In 2009, Chamberlain established her lab at The University of Connecticut which uses induced pluripotent stem cells (iPSC’s) to study human imprinting disorders[1]. Human imprinting disorders are caused by genomic imprinting where gene expression is allele-specific and one of the parental gene copies is silenced[4]. Normally, genetic imprinting is important for development. However, when imprinting happens improperly it can result in diseases where the affected individual has two active or two inactive copies of a gene that can lead to abnormalities [5]. The three specific imprinting disorders that Chamberlain studies are Angelman syndrome, Prader-Willi Syndrome, and 15q duplication syndrome. All three of these diseases are considered to be neurodevelopmental disorders which are characterized by developmental brain dysfunction. They are a result of problems involving the chromosome 15 between bands q11 and q13. Chamberlain’s lab works on making iPSC’s from patients with Angelman, Prader-Willi, and Dup15q syndrome who have extra genetic material on their 15th chromosome. This allows them to study the cellular processes and imprinting regulation that causes these diseases. Their goal is to understand the mechanisms in which these diseases occur in order find and develop way to reverse them in the future[6]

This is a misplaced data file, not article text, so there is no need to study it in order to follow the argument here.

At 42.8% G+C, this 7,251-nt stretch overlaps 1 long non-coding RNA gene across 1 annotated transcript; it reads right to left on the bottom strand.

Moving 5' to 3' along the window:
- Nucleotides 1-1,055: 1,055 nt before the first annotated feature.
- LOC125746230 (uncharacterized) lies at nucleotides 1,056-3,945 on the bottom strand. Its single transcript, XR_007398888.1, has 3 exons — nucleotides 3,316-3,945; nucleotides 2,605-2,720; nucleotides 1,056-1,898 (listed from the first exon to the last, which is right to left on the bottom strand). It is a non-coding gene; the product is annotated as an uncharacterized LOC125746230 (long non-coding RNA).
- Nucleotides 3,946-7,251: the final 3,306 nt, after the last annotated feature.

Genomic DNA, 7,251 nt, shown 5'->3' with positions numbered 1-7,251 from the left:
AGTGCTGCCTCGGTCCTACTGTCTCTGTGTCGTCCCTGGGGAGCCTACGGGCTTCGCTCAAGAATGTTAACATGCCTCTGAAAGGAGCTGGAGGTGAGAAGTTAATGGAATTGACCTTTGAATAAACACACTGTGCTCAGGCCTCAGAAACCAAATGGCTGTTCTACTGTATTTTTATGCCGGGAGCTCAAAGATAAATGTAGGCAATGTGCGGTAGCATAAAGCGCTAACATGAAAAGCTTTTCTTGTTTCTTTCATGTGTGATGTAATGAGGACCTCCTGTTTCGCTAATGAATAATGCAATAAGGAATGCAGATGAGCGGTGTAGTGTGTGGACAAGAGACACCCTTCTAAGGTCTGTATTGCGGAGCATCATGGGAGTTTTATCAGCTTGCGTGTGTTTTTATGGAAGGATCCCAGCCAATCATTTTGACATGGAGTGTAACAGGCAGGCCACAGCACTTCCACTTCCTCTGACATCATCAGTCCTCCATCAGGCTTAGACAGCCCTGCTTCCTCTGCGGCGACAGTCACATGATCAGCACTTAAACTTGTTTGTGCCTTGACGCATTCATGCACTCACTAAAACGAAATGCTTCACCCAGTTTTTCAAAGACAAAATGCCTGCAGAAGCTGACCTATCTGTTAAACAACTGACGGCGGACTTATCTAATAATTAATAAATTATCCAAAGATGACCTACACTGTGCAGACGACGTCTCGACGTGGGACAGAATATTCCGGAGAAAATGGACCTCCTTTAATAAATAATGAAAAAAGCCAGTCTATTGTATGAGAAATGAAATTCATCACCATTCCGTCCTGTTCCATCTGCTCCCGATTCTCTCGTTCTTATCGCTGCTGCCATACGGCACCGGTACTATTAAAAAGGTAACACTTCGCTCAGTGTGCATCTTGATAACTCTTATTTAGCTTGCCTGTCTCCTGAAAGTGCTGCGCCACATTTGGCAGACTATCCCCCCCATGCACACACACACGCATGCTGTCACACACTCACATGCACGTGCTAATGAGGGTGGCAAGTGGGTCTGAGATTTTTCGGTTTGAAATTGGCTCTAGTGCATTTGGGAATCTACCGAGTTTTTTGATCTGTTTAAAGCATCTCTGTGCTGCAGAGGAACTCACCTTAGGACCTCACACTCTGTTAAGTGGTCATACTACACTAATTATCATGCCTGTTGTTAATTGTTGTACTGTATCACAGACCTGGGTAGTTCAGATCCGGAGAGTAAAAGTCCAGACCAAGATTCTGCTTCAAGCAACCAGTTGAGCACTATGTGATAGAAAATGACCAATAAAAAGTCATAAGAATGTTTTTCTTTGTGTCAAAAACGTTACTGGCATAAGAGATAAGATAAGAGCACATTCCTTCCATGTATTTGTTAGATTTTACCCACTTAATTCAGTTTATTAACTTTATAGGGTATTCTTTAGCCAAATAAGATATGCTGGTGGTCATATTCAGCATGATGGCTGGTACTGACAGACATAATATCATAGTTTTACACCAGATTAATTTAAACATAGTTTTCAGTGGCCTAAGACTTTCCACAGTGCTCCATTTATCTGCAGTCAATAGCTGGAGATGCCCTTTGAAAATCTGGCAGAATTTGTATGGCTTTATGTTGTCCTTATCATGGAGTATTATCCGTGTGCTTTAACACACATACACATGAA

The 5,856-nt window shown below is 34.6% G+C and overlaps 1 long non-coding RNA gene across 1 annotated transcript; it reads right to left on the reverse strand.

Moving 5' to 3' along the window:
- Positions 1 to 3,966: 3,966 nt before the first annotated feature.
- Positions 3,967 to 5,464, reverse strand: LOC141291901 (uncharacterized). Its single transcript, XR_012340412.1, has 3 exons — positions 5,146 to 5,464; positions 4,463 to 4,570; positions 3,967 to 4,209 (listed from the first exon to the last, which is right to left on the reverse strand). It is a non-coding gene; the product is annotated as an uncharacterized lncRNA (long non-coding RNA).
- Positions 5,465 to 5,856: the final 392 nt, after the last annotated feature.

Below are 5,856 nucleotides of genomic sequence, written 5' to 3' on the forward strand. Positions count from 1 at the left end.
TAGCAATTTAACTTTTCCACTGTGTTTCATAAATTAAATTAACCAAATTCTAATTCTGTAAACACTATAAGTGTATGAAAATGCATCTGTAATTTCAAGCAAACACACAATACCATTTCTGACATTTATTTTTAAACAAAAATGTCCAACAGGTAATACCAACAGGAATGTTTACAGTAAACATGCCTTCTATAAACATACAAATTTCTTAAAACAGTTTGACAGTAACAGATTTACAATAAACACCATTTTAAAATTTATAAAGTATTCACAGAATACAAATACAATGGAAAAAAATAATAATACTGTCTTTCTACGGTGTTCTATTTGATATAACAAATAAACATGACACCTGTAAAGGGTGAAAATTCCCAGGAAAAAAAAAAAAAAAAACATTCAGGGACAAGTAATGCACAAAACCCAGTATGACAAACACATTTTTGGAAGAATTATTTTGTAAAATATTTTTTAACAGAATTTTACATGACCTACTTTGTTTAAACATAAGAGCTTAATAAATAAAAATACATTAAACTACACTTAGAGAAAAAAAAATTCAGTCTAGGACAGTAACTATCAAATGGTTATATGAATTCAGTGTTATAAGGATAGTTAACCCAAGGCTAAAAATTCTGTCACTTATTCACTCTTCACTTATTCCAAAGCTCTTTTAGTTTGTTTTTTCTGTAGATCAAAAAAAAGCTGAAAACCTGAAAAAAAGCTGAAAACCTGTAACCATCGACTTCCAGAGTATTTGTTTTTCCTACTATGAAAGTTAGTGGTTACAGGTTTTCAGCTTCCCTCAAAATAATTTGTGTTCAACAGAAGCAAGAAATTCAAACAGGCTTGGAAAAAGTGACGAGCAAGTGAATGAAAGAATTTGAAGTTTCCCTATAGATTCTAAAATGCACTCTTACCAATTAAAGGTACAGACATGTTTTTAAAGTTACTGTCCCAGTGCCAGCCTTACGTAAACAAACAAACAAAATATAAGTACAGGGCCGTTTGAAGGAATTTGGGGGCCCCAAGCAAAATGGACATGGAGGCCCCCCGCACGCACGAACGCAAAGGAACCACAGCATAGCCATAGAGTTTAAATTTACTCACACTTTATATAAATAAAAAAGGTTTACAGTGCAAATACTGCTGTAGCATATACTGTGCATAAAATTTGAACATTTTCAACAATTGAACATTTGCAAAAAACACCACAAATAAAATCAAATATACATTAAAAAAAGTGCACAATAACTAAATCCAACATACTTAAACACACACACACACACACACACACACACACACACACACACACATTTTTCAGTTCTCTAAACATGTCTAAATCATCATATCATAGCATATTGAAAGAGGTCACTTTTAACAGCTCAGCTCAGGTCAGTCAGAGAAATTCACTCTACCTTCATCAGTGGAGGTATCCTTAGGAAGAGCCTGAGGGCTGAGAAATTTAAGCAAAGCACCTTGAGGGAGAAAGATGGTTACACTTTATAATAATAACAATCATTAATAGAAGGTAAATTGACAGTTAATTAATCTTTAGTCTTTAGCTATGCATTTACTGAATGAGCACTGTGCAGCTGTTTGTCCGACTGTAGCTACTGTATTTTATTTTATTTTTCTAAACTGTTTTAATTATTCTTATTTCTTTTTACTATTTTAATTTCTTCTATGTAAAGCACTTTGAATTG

The second project that Chamberlain's lab is researching involves genetic imprinting of Ubiquitin-protein ligase E3A (UBE3A), which is a gene that when mutated, has been found to cause some cases of Angelman syndrome.[7]. It has been that previously hypothesized that this gene is silenced in the brain by a long non-coding antisense transcript called LNCAT. However, the method in which this process happens is unknown. Chamberlain and her colleagues are using iPSC’s from both normal humans and those with Angelman’s syndrome to study how the UBE3A is regulated during in vitro neural development in hopes of better understanding the disorder[1]